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Restarting work: Industry staring at higher operations cost

By Somesh Jha
April 16, 2020 14:17 IST
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Ensuring health insurance for all workers would be major challenge for the industry that is already grappling with cash crunch, and the government should have borne the cost.

The government may have allowed industries in rural areas, special economic zones, and export-oriented units to resume operations from April 20 with some health riders, but experts say these conditions have the potential of increasing cost of operations.

“Protecting health will come at a cost for firms, as they have to provide for all necessary measures, including dormitory and transportation. The cost to company will considerably rise,” said K R Shyam Sundar, professor (human resources management), XLRI Jamshedpur.

 

Guidelines released by the Union home ministry, on Wednesday, mandate firms to follow a standard operating procedure for social distancing at offices, workplaces, factories and establishments.

For starters, all premises have to be disinfected. Wearing of masks has been made compulsory.

Companies will also have to provide transport to employees, with “30-40 per cent passenger capacity” in each vehicle.

Workers will have to go through mandatory thermal screening at their workplaces.

Medical insurance for all workers is mandatory.

A top executive of the Confederation of Indian Industry said ensuring health insurance for all workers would be major challenge for the industry that is already grappling with cash crunch, and the government should have borne the cost.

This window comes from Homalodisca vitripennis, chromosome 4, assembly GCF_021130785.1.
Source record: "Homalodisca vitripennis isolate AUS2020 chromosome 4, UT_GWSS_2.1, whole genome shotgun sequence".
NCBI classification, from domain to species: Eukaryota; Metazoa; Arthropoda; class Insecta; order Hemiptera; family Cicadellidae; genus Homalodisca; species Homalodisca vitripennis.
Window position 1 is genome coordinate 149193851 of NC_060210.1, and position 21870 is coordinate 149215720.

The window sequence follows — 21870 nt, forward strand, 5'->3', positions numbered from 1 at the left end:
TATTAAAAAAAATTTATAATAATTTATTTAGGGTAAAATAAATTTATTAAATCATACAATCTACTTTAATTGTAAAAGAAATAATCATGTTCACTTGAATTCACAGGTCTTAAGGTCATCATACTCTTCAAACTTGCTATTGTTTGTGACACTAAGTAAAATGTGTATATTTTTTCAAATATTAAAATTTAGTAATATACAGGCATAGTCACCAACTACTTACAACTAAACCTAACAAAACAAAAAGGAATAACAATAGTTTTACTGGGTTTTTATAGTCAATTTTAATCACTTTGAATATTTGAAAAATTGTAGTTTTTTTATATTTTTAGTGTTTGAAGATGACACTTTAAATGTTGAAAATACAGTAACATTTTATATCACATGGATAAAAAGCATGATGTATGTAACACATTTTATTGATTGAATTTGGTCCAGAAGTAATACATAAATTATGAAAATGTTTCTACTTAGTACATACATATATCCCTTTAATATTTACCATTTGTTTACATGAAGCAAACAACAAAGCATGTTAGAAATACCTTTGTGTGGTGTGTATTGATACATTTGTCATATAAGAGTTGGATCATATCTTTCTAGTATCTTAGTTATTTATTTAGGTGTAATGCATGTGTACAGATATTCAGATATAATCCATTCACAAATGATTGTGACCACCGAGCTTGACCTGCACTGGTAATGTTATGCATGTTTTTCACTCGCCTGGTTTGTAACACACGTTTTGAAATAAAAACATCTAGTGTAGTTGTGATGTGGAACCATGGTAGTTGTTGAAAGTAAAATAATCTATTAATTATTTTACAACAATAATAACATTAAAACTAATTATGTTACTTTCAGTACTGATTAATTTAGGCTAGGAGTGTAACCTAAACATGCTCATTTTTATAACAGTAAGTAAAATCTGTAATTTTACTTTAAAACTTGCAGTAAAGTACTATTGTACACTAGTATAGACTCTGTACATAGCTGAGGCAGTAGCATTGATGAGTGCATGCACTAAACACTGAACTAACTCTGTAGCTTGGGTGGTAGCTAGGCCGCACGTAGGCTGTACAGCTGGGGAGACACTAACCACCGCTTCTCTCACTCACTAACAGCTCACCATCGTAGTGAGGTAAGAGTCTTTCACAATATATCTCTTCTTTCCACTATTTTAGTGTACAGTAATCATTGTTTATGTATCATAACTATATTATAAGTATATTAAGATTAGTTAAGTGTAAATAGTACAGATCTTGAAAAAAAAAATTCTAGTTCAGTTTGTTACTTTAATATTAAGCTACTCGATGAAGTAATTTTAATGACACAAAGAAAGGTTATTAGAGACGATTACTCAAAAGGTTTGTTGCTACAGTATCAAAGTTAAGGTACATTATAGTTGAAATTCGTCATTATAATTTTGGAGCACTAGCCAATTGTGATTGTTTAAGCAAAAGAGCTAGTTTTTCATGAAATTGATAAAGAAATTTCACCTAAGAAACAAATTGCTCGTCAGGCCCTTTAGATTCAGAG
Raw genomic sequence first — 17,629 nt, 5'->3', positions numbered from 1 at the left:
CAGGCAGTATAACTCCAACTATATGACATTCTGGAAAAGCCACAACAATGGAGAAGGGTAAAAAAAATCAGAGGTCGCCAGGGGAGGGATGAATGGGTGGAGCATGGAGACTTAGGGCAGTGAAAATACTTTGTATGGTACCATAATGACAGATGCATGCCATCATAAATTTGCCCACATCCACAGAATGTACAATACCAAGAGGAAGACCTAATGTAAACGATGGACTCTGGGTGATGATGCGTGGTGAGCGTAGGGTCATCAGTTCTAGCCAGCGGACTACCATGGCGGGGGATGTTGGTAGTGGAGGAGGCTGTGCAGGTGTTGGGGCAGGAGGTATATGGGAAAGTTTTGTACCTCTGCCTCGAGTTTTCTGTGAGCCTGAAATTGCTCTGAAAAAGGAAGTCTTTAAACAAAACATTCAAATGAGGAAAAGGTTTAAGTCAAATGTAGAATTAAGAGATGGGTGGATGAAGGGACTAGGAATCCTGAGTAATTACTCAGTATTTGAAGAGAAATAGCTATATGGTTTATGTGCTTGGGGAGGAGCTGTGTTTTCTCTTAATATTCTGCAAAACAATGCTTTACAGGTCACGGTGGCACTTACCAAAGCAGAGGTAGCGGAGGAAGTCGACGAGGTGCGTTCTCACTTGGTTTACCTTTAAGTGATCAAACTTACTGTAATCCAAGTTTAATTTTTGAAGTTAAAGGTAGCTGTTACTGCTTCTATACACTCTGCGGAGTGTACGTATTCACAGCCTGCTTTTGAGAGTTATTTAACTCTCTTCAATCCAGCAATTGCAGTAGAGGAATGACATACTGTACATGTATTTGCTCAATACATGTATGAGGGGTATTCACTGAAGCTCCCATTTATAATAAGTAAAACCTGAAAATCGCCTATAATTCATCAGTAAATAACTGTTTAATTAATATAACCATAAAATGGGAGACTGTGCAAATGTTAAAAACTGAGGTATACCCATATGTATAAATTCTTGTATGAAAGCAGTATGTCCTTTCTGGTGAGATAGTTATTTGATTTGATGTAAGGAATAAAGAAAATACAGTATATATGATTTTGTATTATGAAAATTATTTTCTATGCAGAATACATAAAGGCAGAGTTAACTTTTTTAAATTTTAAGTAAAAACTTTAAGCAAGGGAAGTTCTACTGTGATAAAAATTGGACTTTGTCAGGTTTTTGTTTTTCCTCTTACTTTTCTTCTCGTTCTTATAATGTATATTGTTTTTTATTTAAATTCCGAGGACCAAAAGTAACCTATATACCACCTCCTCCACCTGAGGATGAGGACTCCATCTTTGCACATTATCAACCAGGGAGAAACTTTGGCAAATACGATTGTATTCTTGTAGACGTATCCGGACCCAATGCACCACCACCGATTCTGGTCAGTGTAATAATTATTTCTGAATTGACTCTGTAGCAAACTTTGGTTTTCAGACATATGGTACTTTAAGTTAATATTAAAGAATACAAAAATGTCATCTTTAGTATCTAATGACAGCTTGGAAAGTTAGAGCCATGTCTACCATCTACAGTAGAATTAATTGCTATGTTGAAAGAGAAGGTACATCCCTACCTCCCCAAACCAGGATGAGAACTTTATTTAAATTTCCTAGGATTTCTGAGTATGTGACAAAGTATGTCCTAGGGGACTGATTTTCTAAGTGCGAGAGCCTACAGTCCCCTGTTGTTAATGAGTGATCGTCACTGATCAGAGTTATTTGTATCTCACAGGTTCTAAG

According to the guidelines, there should be no overlap in shift timing, though this might not be a big issue as it is already a mandate under the Factories Act of 1948.

“Large gatherings or meetings of 10 or more people to be discouraged.

"Seating of at least 6 feet away from others on job sites and in gatherings, meetings and training sessions to be ensured,” the guidelines read.

Sundar said this would lead to one-third of workers in a unit being left out, according to back-to-the-envelope calculations.

“But with negotiations between employers and trade unions, there could be an arrangement by which all workers are called, but in rotation,” he added.

Importantly, employees who have children below the age of 5 and those with co-morbidities will be encouraged to work from home.

The government has provided relief to self-employed workers such as electricians, mechanics, plumbers, and carpenters by allowing them to go to work.

“These measures are largely targeted at reinstating the informal sector economy.

"It will certainly support the workforce that has left cities and returned to villages, whether it is in the construction sector or tea and plantation industry,” said Rituparna Chakraborty, senior vice-president, Teamlease Services.

She said that though the order also helps the e-commerce sector in some ways, the real challenge would be to find workers because most have already left for home.

While she agreed that cost of companies will rise in the short run, she said it would become the new normal.

“You cannot afford to restart work at the cost of health,” she added.

Sundar said that since the circular gives a lot of leeway to open up the rural economy, governments should make an effort to transport migrants stuck in urban areas back to their villages.

Photograph: Mahipal Soni/Rediff.com

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Somesh Jha in New Delhi
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